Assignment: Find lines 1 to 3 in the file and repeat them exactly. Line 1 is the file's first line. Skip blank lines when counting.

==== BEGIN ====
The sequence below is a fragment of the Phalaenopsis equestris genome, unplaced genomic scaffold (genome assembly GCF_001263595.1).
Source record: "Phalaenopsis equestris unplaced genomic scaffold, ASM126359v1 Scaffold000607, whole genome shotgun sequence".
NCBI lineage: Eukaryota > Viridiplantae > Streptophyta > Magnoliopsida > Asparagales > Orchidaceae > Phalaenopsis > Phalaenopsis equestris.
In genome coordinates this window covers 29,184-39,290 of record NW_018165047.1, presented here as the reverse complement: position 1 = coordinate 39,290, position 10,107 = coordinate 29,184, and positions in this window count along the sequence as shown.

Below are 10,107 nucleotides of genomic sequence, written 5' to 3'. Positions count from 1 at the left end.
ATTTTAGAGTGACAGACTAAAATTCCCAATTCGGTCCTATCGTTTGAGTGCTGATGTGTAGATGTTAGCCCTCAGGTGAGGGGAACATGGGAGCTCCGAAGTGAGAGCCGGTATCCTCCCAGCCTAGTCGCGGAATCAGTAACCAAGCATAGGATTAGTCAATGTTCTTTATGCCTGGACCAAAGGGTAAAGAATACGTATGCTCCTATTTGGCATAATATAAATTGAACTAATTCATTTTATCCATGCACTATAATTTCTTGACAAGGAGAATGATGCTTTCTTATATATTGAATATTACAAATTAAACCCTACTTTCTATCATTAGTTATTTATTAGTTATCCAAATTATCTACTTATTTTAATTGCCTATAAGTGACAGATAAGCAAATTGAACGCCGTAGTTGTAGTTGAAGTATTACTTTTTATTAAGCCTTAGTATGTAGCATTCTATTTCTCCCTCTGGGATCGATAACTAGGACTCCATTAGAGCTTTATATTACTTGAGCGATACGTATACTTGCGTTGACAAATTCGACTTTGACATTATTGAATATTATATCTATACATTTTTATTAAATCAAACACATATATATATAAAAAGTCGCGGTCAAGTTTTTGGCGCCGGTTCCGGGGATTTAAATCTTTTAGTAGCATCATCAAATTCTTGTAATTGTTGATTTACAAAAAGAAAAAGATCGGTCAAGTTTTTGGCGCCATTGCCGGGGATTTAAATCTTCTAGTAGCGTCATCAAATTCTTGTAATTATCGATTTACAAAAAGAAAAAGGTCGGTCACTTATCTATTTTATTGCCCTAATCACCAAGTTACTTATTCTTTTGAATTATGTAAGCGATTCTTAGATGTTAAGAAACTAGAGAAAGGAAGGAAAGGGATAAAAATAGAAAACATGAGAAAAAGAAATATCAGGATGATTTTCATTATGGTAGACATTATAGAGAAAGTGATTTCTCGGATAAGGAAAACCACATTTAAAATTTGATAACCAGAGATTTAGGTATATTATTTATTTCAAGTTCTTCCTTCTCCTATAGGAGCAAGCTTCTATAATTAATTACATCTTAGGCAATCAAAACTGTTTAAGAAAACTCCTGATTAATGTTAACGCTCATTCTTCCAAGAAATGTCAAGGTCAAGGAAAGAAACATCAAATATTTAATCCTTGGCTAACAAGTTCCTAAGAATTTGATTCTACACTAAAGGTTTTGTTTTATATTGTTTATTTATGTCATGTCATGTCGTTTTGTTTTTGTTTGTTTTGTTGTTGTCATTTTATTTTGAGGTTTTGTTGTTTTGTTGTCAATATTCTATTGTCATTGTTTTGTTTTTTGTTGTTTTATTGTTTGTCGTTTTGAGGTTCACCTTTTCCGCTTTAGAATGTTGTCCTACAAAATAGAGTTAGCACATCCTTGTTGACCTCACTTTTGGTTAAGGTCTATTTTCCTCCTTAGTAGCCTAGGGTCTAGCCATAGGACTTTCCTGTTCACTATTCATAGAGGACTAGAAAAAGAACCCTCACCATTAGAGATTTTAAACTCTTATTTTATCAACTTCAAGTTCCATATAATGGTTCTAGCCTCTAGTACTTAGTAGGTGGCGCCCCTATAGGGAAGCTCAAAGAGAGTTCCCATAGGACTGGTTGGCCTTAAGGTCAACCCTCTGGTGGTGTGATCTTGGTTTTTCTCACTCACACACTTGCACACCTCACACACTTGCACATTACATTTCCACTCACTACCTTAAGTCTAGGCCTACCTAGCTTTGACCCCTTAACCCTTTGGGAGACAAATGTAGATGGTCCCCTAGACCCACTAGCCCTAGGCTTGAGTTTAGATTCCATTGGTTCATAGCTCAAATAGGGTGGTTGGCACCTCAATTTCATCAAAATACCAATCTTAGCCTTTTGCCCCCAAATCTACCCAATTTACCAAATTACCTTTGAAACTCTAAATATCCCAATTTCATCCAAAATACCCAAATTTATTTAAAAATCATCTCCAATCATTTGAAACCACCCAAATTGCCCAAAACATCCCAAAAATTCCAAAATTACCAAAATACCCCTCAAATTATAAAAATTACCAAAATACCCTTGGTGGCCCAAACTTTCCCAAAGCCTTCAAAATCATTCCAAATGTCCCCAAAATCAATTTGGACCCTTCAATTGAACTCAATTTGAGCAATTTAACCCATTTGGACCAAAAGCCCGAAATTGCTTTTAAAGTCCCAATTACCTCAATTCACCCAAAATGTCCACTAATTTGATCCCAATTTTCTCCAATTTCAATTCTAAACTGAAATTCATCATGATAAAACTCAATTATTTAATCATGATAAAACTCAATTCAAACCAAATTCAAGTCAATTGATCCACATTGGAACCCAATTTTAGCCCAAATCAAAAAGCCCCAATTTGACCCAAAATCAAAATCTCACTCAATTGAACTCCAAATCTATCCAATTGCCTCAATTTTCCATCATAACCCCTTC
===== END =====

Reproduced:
The sequence below is a fragment of the Phalaenopsis equestris genome, unplaced genomic scaffold (genome assembly GCF_001263595.1).
Source record: "Phalaenopsis equestris unplaced genomic scaffold, ASM126359v1 Scaffold000607, whole genome shotgun sequence".
NCBI lineage: Eukaryota > Viridiplantae > Streptophyta > Magnoliopsida > Asparagales > Orchidaceae > Phalaenopsis > Phalaenopsis equestris.